In the above photo, taken the summer of 1924, from the left:  great-grandmother, Clara Augusta "Gussie" GRAVES Terwilliger (67 yrs), Harriet "Hattie" Philena ORMSBEE Graves (97 yrs), my mother Mary (2 yrs), and my grandmother, Marguerite TERWILLIGER Kuhn (44 yrs).  All but my mother were long-lived: Clara lived to be 98, Harriet to 102, my mother to 70 (cancer/dementia), and Marguerite to 93 yrs (cancer).  Harriet's three girls all lived over 90 years.

I have a few long-lived ancestors, but the closest one is my maternal great-great-grandmother, Harriet "Hattie" Philena ORMSBEE. 102 years. Her middle name is sometimes seen as Philomena; sometimes she is named as "HP" as a nickname.

Hattie was the second child of Jacob ORMSBEE & Sabra TOWERS, born 28 May 1827, in Manlius, Onondaga, New York.  On 26 Sep 1850, she married a wealthy businessman, Charles Giles GRAVES, in Syracuse, Onondaga, NY. 

She and Charles lived in the village of Jordan, in the area of Syracuse for much of her life, moving to Englewood New Jersey after her husband died in 1902.  Her daughter Clara and husband James Grover "Grove" TERWILLIGER lived in Englewood, and the extended family lived together. I have a typewritten transcribed memoir from my grandmother, describing the beautiful home in Englewood NJ where she grew up. 

Hattie & Charles had 3 girls, born in Jordan, Onondaga, NY, just outside Syracuse:
  1. Lillian Adele, b 25 Nov 1853, d 5 Jan 1949 aged 95; m 11 Jul 1877 to Gabriel W. Wisner; children - Charles Kenneth, Florence "Ethel" Sheridan, John Lawrence, Rae Burton.
  2. Clara Augusta "Gussie" [ancestor], b 5 Nov 1857, d 30 Oct 1955 aged 6 days short of 98; m 2 Oct 1879 to James Grover "Grove" TERWILLIGER; children - Marguerite Josephine [ancestor], [m. Charles Edward KUHN]; George Walter m. Hazel Belle Hubbard; Harold "Hal" Graves m. Carola Bischoff.
  3. Florence Estelle, b 3 Feb 1860, d. 6 Apr 1954 aged 94;  m. 6 Sep 1893 to Ernest F. Tyler; children - Lillian G. [m. Tony Petrucelli]
Hattie lived with her daughter Clara after Charles GRAVES died in 1902; and continued until her own death 20 Aug 1929 in Englewood NJ.  She seems to have had quite a social life, enjoying musical activities, as did her daughters.  My grandmother played the piano, the organ, sang, and enjoyed live theatre (acting as well as in the audience), and it seems the family all enjoyed these activities.  

I do wish I had more photos to share of the ORMSBEE, GRAVES and TERWILLIGER families. Unfortunately at least one or two of their several large family albums had been in the care of an aunt, Dorthea Kuhn, who became demented and needed hospitalization in New York City. Somehow in the chaos of closing down her apartment and Dot going into care, Dot's large albums were... lost... and only a tiny WW2 album was saved.  Perhaps "someone" in the family still has a few photos. Wouldn't it be lovely if a cousin saw this post and contacted me?  I would be thrilled!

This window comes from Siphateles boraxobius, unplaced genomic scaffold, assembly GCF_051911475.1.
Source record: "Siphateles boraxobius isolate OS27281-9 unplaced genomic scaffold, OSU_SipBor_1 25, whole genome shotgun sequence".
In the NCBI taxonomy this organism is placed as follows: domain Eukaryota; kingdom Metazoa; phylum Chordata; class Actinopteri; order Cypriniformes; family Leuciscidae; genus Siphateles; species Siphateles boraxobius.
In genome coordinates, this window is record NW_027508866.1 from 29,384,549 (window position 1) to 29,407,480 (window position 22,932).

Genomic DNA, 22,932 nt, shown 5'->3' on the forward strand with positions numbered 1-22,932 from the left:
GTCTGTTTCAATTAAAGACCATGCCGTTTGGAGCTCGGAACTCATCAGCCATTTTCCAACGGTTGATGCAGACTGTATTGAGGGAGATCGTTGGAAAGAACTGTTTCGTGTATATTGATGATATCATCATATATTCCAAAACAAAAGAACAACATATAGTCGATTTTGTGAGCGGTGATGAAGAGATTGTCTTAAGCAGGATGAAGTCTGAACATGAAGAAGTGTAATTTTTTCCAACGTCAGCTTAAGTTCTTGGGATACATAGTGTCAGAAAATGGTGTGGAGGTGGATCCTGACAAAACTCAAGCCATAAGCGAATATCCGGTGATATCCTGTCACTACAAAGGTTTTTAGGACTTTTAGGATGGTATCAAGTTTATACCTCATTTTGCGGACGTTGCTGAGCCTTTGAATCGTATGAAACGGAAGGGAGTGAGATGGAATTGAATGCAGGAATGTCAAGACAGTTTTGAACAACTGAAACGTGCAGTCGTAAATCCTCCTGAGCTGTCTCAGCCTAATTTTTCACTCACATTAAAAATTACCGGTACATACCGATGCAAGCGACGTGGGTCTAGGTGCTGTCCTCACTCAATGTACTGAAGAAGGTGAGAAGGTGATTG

If any of these people are your ancestors as well, please contact me via calewis at telus dot net, or in the Comments below.  I would love to learn more about my ancestors. 

Blogger is still not letting me "reply" to your comments, for some unknown reason. If I don't reply to your Comment, please know that I'm totally thrilled you came to read my post and commented! You make my day.


Tuesday, April 14, 2015

52 ANCESTORS, 52 THEMES, No. 15: "How Do You Spell That?" SPELLING VARIANTS

This year's challenge by Amy Crow is another weekly blog, but based on Themes. Last week, it was Favourite Photo, and this week the theme is about spelling: How Do You Spell That?  

Until I married, I constantly had to spell my full name - every time.  Every year at school, every time I gave my name to any individual, teacher, secretary, friend.  I had to spell "Celia Gillespie."  Celia became CeCelia, Cecilia, Cecile, Cisily or variants, I even got 'Silly' from one confused teacher. GILLESPIE became Gilesbey, Glaspy, Glaspie, Glasby, Gilaspy, Gilezpe, and oh-so-many variants. At one point I had 22 of them, mostly from digging through parish registers. 

As a result, when I started to research my family, it felt perfectly natural to EXPECT variants in spelling, particularly with individuals pre-1840 or thereabouts. 

I used to write out as many variants as I could think of for a surname based on the sound, or on the linguistic changes ("lenition") of a change in consonant (b to v, e.g.), or based on sloppy handwriting.  With messy writing, it can have so many additional misspellings. Is that a T or an F or an I -?  an L, an S, a G -?  After the initial letter, is that an e, i, o, or even a u or v -?  m, n, u or w -?  Really, it's definitely an art to learn how to read early handwriting!  

Here are my favourite badly-spelled surnames [direct ancestors], once we get past my own original surname, GILLESPIE:

PETTYGROVE.  - Looks relatively easy to my eyes, but early forms were usually some variant of PETTIGREW.  It can be spelled with variants: two t's or one, 'grow' or 'grew' or 'grove', with an 'i' or a 'y' after pett.  Etc.  Definitely, "etc."